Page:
After I bought the DVD at Fry’s, because of course I had to, I started getting more into the details of the film, and there are tons of references that go beyond the surface-y or prestigious parts of the war into the day-to-day, when bars and restaurants are packed to the gills, and we hear little snatches of conversation rising above the noise.
The film is an educational experience as well. There’s a scene on a train in which Anne is talking to an older lady who says her granddaughter was at Corregidor, and Anne’s face crumples up in sympathy while the score strikes a melancholy chord. This scene used to be mystifying because World War Two isn’t taught in American schools the way it should be. Even in my AP history class when I was a junior in high school it was barely mentioned; we talked about Watergate more than World War Two. Even Pearl Harbor and D-day were simply touched upon. Ergo, Since You Went Away inspired me to dig deeper into that time period to find out what it was really like, and it’s one of the most accurate depictions of the home front.
Plus, I like the look of the movie. There are war posters literally everywhere except at the Hilton house. These characters can’t even go to a bowling alley without seeing a giant poster above the lanes reminding them to bowl over the Axis and another one behind the counter asking them to give blood.
The Hilton house is so cool, too–it’s like something out of Good Housekeeping–very comfortable and cosy, even if they did go a little crazy with the plaid (Brig’s room has plaid wallpaper). The house is almost another character, because everything revolves around home and hearth, the clear message being, “This is what we’re fighting for.”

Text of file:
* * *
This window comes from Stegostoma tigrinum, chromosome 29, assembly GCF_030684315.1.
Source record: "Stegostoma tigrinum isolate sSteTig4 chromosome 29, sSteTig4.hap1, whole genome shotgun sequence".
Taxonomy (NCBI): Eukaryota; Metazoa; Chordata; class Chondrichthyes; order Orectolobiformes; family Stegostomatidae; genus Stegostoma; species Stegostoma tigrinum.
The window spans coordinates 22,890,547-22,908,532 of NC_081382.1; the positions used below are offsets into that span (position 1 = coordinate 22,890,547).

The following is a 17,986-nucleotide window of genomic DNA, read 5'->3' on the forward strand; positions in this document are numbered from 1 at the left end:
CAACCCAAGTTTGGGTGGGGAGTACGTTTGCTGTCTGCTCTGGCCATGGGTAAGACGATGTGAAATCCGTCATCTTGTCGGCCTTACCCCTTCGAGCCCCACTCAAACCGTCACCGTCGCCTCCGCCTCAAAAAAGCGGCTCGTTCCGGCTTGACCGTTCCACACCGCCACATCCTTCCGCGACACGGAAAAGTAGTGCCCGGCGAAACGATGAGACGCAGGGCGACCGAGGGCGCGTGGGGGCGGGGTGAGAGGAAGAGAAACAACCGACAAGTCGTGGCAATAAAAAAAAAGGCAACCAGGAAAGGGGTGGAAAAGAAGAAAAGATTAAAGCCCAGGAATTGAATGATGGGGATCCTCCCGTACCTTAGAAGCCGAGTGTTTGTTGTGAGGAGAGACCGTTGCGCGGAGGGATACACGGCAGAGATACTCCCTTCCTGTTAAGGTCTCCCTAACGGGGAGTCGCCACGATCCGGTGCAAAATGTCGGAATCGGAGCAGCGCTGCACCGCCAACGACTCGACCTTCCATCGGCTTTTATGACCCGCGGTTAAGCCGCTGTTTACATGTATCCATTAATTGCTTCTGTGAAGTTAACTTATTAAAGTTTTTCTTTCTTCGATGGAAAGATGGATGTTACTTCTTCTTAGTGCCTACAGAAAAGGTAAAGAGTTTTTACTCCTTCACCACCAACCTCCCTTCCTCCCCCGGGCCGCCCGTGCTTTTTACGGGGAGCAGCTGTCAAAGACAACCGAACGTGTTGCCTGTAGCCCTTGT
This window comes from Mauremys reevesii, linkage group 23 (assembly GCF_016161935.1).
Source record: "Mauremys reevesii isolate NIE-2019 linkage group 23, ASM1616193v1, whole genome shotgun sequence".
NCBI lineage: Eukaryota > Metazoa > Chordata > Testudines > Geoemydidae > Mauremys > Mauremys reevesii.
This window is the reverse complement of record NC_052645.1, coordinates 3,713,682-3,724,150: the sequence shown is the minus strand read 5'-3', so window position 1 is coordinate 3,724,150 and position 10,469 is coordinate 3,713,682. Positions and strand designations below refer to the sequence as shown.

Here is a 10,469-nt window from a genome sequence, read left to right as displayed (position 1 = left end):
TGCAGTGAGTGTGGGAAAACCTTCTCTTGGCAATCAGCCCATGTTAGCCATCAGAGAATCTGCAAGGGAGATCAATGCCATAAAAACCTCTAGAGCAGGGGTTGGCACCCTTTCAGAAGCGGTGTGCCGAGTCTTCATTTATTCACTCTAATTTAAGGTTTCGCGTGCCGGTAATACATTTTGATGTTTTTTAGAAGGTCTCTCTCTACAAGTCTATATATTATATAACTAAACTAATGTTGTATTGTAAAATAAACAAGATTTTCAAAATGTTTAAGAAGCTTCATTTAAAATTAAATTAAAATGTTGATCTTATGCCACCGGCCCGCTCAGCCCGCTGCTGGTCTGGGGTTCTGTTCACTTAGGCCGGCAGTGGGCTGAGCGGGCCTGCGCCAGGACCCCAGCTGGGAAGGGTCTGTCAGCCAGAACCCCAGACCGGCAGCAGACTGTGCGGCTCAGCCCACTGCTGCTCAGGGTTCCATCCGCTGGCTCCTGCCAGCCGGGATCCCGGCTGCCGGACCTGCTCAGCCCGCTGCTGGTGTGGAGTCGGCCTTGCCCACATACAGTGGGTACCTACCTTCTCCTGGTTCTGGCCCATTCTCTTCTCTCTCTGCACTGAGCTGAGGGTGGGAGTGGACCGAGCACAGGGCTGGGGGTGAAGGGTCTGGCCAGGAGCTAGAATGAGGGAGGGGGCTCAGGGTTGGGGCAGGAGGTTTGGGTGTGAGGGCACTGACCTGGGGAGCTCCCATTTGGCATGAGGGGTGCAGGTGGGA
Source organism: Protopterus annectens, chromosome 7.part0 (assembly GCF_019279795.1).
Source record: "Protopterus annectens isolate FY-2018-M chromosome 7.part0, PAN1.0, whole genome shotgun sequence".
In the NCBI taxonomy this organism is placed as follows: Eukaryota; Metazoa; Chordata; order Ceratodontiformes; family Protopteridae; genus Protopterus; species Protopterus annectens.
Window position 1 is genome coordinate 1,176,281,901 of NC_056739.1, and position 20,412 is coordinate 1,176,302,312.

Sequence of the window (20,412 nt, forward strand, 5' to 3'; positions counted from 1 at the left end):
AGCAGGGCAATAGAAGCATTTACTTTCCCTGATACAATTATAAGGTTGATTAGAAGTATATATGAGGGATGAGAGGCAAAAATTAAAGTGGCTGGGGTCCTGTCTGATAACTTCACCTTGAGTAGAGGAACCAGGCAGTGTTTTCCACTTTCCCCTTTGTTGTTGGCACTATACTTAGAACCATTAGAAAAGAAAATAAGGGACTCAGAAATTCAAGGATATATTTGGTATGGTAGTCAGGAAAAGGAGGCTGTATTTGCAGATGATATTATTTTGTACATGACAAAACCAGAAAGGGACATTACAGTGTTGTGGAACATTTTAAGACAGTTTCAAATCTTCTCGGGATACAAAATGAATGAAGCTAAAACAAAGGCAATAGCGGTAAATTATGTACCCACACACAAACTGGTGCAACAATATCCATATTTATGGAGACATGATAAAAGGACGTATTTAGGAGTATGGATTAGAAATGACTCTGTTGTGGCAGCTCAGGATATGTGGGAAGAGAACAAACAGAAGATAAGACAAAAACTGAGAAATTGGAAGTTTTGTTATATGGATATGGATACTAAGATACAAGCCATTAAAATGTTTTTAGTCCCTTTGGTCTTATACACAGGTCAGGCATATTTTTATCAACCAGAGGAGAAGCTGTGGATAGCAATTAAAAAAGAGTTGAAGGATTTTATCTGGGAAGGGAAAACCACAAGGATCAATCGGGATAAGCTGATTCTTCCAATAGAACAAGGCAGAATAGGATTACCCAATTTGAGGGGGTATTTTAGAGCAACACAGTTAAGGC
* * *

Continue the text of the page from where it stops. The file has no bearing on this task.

Away’s story is very much in the moment, because the movie was made while the events of the war were still going on. These actors and the public did not know how things would turn out, so there’s no sense of hindsight anywhere, and it gives the film a unique authenticity (More on this another day).
I think what I like best is the family, because they obviously love each other and look out for each other. When Tim goes missing, it’s not hard to feel the clammy dread and sadness of the moment. Selznik may not have used much of Wilder’s original material, but he certainly wrote these characters well. They’re easy to like and root for because they’re good people.
Since You Went Away might be a sad movie in some ways, but it’s also a comforting bit of time travel, like spending time with a friend from the past. That’s why this movie won’t ever get old to me.
For more of the Umpteen Blogathon, please see Theresa at CineMaven’s Essays From the Couch. Thanks for hosting, Theresa–it was a blast! Thanks for reading, all, and hope to see you tomorrow, because we’ll be starting that new series I hinted at last month…